Do Fewer Followers Bring a Bigger Social Media Bonanza?

Do Fewer Followers Bring a Bigger Social Media Bonanza?In the last post I commented on the rapidly growing number of Social Media participants claiming to be experts or “guru”s. This week I was reading some interesting statistics on twitter users from a Study by Barracuda labs

This study found that only 21% of twitter users are active, defined as having 10 followers, following 10 and having more than 10 tweets.

51% of users followed less than 5 others, 34% had never tweeted and 73% had less than 10 tweets.

Another interesting suggestion was that most people can only comfortably engage about 150 others on-line. What is fascinating, is that this is almost exactly the same number that people are comfortable and effective relating to  off-line in the real world.

Isn’t that amazing?

It somewhat supports the point I was trying to make in my last post that Social Media is more a technological improvement on non-electronic forms of communication than an entirely new world. More reason to get the basic marketing and communication skills right  before fouling the nest on twitter, irritating thousands on Facebook or similar transgressions on other sites.

Do Fewer Followers Bring a Bigger Social Media Bonanza?

So if having thousands of followers on twitter and fans on facebook, does more for our Klout or Peer Index scores and our egos than the bottom lines of our businesses,  perhaps we should be engaging with smaller groups in more places.

A couple of months back I noticed a trend on Empire Avenue amongst the fairly serious but not quite 100% addicted players like myself. It’s important to mention here that the very serious and highly successful players have developed a whole range of tools to help in their game plans. Being a fairly new player, I started following the lead of some longer term players, sometimes by chance, gradually more by calculation, I tended to invest in the same players as my unwitting mentors did.

This group of some successful more experienced players and a changing group of newer  less experienced players became a fairly cohesive unit which I likened to a “tribe” . The tribe formed community groups on Empire Avenue, groups on Facebook and engaged  in some regular group tweeting on twitter. I speculated in a community discussion on Empire Avenue, that this was but one of many similar groups, the consensus was that this was correct.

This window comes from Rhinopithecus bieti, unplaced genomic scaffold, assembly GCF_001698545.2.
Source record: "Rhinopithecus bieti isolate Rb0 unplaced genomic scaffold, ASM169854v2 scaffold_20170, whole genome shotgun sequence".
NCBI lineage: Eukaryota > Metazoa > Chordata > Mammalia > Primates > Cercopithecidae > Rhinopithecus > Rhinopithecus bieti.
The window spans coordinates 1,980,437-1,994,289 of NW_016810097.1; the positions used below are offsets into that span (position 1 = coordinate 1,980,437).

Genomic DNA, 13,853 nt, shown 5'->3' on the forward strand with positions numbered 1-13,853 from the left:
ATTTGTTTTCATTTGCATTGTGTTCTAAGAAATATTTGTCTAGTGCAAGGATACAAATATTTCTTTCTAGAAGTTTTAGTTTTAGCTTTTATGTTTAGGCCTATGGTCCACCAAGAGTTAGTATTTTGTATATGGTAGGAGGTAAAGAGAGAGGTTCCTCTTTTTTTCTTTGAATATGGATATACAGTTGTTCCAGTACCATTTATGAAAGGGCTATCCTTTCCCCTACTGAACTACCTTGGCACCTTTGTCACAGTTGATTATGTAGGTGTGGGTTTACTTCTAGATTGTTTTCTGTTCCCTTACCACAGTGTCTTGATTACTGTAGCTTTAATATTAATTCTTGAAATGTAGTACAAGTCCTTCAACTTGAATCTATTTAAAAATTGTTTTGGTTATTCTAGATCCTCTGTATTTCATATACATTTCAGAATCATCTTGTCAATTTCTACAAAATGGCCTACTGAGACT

Now some months later, although the tribe’s numbers do fluctuate a little with some new entrants and some attrition, despite the facebook and community groups having got larger, most of my interaction is still with a relatively small number of the original “tribe” in which I found myself,  where I became comfortable and where I found value in belonging.

Do Fewer Followers Bring a Bigger Social Media Bonanza?What I like about the tribe theory is that each of our tribes on each different Social Media site or network will have a different mix of members. Using myself as an example, some of my interests are: on-line business, personal development, overcoming adversity, horses, Southern Africa. I have friends and followers in each of these categories on facebook and twitter and several other Social media sites.

The mix of the tribe I am part of on each site varies considerably and this enriches my overall Social Media experience. Do Fewer Followers Bring a Bigger Social Media Bonanza?

If we liken our tweets and updates to pebbles thrown into water, then the effect of the ripples created in a pond will be much greater than those created by the same pebble thrown in  to one of the Great Lakes.

Far better to really rock members of a small receptive tribe with  waves of powerful updates than merely tickle large crowds of disinterested followers with  occasional ripples.

For more on the concept of tribes, get Seth Godin’s  book:
Tribes: We Need You to Lead UsDo Fewer Followers Bring a Bigger Social Media Bonanza?Leadership Books)Do Fewer Followers Bring a Bigger Social Media Bonanza?


Wishing you success in all your endeavours.

Do Fewer Followers Bring a Bigger Social Media Bonanza?

Do Fewer Followers Bring a Bigger Social Media Bonanza?
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